Specific to our policy priorities, the Governor spoke at length on the investments to build new housing and to address homelessness – both he considers to be a crisis in need of state intervention to properly tackle those issues. The Governor is proposing to spend $1 billion on efforts to address homelessness – an extra $150 million in grants for communities to build programs that help the homeless – including college programs, workforce grants, and mental health resources (see yellow highlights below).  The Governor also increases spending to address housing affordability with an additional $500 million to remove barriers for building mixed-income housing. The total housing investment is now $1.75 billion (see yellow highlights below).

This proposal kicks off the final weeks of budget negotiations as lawmakers consider passage of the 2019-20 State Budget which must be approved by June 15th. Full summary of the May Revise can be found here .

AB 1184 (Gloria, D-San Diego) OPPOSED 
The legislation would place a new mandate on all public agencies, including BIDs, to require storage of every transmitted email for at least 2 years. As written, the bill creates no new disclosures or exemptions of any records, but still requires all emails to be saved, regardless if the email is a public record or not. CDA believes there is no value to saving inconsequential emails – particularly if they will never require to be released. CDA is helping to lead a coalition of public agencies including the California Special Districts Association and the League of California Cities who oppose the bill. As was expected, the bill was approved by the Assembly Judiciary Committee and was approved by the Assembly Appropriations Committee. The bill now heads to the Assembly Floor. 

SB 518 (Wieckowski, D-Fremont) OPPOSED 
Working with a broad coalition including the California Special Districts Association, the League of California Cities, the California State Association of Counties, and the Rural County Representatives of California, CDA is opposed to the bill because it removes an important tool that reduces excessive litigation, court costs and attorney’s fees in disputes involving the CPRA. Specifically, the bill eliminate the utility of the “Section 998 settlement” offer in lawsuits between parties where a public agency is involved. A “Section 998 settlement” allows a plaintiff or defense to make an offer to settle a dispute before proceeding to trial. If an offer is presented but not accepted, the litigating party is not entitled to post-offer costs and attorney’s fees should a litigant fail to receive a better result than the offer made. The “Section 998 settlement” encourages settlements of disputes and avoids unnecessary attorney’s fees and court costs. The bill was approved by the Judiciary Committee and Appropriations Committee and now heads to the Senate Floor.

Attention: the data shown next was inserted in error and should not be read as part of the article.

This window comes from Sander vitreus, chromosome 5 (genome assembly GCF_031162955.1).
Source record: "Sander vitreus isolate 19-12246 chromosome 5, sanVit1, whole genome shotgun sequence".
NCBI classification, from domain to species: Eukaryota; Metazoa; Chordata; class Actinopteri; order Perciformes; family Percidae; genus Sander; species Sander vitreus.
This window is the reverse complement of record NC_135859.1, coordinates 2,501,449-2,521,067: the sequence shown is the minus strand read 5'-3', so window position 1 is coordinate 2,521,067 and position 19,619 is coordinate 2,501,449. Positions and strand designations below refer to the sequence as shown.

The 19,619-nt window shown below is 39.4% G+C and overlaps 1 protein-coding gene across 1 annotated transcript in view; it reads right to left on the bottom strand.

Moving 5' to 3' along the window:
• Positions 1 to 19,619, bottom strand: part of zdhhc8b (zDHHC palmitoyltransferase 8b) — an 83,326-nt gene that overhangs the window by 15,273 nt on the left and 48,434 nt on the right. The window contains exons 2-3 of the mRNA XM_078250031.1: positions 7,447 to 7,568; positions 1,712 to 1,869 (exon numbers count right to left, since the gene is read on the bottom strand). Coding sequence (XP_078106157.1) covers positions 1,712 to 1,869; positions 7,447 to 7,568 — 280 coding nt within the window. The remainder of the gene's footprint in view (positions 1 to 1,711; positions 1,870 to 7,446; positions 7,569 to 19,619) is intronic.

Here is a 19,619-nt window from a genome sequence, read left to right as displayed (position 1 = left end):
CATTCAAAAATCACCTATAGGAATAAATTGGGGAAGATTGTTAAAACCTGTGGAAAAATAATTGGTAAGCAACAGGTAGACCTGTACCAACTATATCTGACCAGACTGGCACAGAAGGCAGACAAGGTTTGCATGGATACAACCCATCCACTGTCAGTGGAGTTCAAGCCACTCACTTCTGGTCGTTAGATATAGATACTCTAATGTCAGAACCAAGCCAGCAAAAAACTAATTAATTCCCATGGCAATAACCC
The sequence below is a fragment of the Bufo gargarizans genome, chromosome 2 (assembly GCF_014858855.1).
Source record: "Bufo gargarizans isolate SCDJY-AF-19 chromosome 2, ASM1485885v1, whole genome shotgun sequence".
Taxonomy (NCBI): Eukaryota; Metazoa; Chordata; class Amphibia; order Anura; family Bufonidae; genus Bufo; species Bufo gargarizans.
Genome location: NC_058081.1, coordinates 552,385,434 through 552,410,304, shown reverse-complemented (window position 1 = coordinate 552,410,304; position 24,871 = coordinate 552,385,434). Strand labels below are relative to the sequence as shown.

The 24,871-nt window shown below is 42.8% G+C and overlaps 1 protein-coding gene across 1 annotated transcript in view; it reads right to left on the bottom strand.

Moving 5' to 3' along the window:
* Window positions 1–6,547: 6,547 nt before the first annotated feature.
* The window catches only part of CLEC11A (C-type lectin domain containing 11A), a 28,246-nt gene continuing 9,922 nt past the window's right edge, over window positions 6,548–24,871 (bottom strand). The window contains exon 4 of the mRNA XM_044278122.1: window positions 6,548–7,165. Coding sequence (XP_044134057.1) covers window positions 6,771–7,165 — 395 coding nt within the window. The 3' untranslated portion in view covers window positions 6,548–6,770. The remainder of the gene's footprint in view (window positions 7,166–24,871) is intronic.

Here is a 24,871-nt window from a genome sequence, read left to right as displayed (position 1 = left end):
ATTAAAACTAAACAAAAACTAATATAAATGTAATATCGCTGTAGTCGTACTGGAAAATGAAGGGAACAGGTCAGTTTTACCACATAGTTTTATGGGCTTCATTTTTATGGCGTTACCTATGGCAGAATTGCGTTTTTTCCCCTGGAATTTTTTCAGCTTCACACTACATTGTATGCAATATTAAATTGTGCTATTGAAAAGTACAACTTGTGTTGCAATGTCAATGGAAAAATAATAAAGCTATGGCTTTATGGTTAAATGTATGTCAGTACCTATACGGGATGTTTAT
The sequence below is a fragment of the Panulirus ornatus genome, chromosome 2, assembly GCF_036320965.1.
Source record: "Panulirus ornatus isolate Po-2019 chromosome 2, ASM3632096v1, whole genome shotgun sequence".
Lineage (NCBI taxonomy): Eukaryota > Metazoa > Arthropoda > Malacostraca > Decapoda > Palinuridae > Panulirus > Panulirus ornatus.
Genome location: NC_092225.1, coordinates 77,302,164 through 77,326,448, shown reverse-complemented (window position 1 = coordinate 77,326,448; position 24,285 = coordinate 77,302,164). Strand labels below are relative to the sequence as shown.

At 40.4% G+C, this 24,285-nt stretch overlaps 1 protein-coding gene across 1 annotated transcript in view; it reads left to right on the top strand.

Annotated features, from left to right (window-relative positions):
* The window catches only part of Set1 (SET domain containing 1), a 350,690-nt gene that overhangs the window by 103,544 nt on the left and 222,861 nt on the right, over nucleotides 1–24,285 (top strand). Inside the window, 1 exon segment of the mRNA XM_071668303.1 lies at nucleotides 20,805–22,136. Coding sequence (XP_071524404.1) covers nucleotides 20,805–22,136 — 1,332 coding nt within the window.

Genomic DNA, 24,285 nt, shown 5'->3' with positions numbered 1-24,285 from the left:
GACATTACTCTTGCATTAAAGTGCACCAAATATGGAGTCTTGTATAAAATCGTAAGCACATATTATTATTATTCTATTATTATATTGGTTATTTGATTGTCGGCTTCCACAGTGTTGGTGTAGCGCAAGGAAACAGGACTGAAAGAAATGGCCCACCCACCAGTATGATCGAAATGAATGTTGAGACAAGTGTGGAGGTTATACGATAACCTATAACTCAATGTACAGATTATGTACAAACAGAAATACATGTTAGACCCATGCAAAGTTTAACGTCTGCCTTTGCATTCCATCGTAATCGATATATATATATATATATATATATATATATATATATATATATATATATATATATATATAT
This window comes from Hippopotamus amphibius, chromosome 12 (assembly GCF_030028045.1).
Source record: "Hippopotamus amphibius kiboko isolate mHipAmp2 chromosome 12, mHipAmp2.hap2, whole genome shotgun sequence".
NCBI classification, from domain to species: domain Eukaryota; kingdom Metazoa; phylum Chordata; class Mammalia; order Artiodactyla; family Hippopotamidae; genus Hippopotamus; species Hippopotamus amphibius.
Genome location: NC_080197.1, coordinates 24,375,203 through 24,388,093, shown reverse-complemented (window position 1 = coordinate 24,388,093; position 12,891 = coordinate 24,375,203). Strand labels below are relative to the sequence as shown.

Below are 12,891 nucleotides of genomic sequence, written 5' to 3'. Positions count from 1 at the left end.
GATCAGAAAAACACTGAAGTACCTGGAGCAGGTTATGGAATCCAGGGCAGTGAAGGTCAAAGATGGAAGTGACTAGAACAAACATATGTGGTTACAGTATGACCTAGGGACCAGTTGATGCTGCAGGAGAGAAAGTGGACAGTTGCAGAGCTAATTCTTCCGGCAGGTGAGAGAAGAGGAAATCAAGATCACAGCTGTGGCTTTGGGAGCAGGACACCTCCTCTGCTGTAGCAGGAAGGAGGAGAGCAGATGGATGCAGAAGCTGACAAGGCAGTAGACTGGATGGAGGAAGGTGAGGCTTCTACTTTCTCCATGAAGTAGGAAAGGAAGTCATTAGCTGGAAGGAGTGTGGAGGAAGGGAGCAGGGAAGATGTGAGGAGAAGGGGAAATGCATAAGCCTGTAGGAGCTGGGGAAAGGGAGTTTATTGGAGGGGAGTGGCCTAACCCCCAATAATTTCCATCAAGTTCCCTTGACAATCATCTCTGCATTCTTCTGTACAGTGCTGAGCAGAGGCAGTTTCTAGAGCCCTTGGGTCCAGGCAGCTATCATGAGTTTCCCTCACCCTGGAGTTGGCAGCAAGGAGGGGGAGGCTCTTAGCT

SB 50 (Wiener, D-San Francisco) SUPPORT 
The bill would have allowed denser housing around public transit and job centers by prohibiting a local jurisdiction from restricting zoning to only single-family homes. SB 50 cleared a key policy committee after the author and the Chair of the Committee reached agreement to amend the bill to exempt cities of less than 600,000 residents as well providing protections for communities near the state’s coastline. It was assumed the amendments made to SB 50 will broaden the bill’s support in the Legislature, however, in a surprise move, the Senate Appropriations Committee “held” the bill in Committee and is considered a 2-year bill. Although SB 50 may be dead for the year, increasing supply of affordable housing is a hallmark issue for Governor Newsom and many policymakers and we could see additional movement on this issue later this year or through the budget process.  

Jason Bryant 
Bryant Government Affairs
May 2019 Legislative Update 
Could Bakersfield Become a California Boom Town?
Local entrepreneurs want to turn a boom in new businesses into an urban renaissance.

Homelessness isn’t Huge in this Part of L.A. — but it’s a Huge Campaign Issue
Los Angeles Times
In Los Angeles, the San Fernando Valley neighborhoods of Chatsworth, Porter Ranch and Granada Hills are about as far...

Cowo Campus Leaving Midtown Sac for Downtown
Sacramento Business Journal
The coworking space Cowo Campus is relocating from midtown Sacramento to downtown — where brand owner Kuks Singh...

Will California Preempt City Control of Micromobility Companies?
If the California legislature passes AB 1112, cities can’t require companies like Bird, Lime, and Jump to limit numbers...

Why Some Tenant Groups Are Opposing California’s Density Bill
Next City
In hopes of addressing one of the most dire housing shortages of any state in the U.S., California State Sen. Scott Wiener...

Despite Missteps, High-Speed Rail Lines in 3 States Point to Progress
The efforts to add passenger rail service between major cities in California, Florida and Texas are all following different tracks...

16th Street Neighbors Fear Red Bus Lanes Drive Gentrification
San Francisco Examiner
Does the 22-Fillmore serve the Mission’s Latino community?

Urban Innovation and Circulation in San Diego
StreetsBlogUSA (podcast)
This week, we chat with Colin Parent, Executive Director of Circulate San Diego, an advocacy organization that promotes...

A Green New Deal? L.A. Now Has One
The New York Times
Mayor Eric Garcetti of Los Angeles unveiled an ambitious, wide-ranging “Green New Deal” for the nation’s second largest city.
What the Market Can Bear: Defining Limits to Inclusive Housing Requirements
Inclusivity requirements should be used with caution. Increasing the portion of below-market housing units tends to reduce...